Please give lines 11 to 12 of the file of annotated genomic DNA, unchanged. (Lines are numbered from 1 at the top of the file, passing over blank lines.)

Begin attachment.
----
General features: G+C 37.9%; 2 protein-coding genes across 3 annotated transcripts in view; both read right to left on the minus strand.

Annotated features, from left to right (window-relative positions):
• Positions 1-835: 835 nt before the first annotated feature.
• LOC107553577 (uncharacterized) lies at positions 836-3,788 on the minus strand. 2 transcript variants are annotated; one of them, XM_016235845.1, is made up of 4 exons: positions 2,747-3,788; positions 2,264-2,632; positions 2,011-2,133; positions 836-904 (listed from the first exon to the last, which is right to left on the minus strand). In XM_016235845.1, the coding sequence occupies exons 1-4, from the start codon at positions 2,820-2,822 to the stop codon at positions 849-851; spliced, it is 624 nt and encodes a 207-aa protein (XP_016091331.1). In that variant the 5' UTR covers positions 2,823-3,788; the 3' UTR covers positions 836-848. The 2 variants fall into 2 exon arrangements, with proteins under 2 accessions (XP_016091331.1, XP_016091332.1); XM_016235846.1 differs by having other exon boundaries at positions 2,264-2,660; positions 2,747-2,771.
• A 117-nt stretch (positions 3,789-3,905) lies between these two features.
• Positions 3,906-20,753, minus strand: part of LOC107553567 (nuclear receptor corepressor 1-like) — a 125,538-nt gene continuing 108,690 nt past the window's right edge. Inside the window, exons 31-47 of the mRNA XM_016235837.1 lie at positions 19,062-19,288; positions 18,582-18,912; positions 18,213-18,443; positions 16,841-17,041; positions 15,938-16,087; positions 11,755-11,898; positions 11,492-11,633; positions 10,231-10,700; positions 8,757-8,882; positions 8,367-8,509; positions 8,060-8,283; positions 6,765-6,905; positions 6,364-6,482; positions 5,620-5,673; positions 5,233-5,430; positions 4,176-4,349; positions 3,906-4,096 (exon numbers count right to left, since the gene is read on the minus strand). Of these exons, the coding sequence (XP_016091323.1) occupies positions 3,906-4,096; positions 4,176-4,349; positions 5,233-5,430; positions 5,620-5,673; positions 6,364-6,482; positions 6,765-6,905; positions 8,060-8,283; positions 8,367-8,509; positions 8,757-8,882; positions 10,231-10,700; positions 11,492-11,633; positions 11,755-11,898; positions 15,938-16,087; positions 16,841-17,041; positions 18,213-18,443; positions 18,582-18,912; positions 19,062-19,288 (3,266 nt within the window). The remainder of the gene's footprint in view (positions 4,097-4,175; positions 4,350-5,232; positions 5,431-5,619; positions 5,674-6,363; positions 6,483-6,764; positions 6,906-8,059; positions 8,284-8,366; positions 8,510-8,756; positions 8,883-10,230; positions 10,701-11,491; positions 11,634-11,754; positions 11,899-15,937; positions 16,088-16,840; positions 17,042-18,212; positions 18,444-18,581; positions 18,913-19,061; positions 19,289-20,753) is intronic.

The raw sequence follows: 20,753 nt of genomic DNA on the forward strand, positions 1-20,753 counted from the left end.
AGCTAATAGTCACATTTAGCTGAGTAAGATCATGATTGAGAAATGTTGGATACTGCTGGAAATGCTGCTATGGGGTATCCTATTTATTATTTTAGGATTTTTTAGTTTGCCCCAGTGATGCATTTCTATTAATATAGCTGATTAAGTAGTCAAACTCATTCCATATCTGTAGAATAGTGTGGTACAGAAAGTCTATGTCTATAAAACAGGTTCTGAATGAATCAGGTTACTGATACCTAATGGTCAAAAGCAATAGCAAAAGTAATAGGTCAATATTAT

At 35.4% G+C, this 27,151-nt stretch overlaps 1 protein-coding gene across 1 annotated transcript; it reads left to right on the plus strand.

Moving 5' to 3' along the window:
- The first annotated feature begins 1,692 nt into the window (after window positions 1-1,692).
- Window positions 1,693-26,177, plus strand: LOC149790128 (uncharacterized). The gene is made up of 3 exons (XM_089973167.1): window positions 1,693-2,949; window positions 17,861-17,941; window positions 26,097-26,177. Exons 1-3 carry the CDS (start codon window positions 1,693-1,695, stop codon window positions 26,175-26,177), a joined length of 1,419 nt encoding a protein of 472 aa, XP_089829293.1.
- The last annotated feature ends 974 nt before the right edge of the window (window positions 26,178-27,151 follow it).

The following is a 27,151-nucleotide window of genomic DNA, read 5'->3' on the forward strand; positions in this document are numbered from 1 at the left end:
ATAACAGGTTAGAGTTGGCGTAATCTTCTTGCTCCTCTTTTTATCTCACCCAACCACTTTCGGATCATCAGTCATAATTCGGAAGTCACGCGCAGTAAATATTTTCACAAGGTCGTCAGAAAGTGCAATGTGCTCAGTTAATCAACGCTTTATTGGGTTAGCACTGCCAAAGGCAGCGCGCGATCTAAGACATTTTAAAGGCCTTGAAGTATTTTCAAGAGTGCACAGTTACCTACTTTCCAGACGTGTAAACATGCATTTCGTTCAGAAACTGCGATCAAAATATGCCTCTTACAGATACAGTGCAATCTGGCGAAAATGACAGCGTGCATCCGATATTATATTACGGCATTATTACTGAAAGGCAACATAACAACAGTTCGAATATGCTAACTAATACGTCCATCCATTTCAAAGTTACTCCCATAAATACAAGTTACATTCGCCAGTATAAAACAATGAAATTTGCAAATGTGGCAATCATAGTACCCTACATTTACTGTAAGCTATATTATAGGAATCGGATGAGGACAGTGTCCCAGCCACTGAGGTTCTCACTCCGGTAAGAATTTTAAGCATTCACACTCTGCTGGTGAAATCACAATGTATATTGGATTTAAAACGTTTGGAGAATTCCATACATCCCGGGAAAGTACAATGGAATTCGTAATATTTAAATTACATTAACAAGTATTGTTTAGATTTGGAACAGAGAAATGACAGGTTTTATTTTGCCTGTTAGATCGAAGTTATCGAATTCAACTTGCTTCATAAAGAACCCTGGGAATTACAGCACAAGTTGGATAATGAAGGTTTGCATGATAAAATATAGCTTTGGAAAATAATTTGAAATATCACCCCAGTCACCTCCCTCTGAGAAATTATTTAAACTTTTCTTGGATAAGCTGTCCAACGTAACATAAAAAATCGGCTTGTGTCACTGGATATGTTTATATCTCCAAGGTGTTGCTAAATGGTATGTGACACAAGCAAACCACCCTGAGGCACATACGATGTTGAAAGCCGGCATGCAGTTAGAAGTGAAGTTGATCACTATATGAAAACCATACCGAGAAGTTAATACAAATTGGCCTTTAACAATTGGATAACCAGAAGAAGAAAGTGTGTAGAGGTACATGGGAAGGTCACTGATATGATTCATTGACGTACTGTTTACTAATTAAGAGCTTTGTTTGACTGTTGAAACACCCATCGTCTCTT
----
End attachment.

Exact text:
- The first annotated feature begins 1,692 nt into the window (after window positions 1-1,692).
- Window positions 1,693-26,177, plus strand: LOC149790128 (uncharacterized). The gene is made up of 3 exons (XM_089973167.1): window positions 1,693-2,949; window positions 17,861-17,941; window positions 26,097-26,177. Exons 1-3 carry the CDS (start codon window positions 1,693-1,695, stop codon window positions 26,175-26,177), a joined length of 1,419 nt encoding a protein of 472 aa, XP_089829293.1.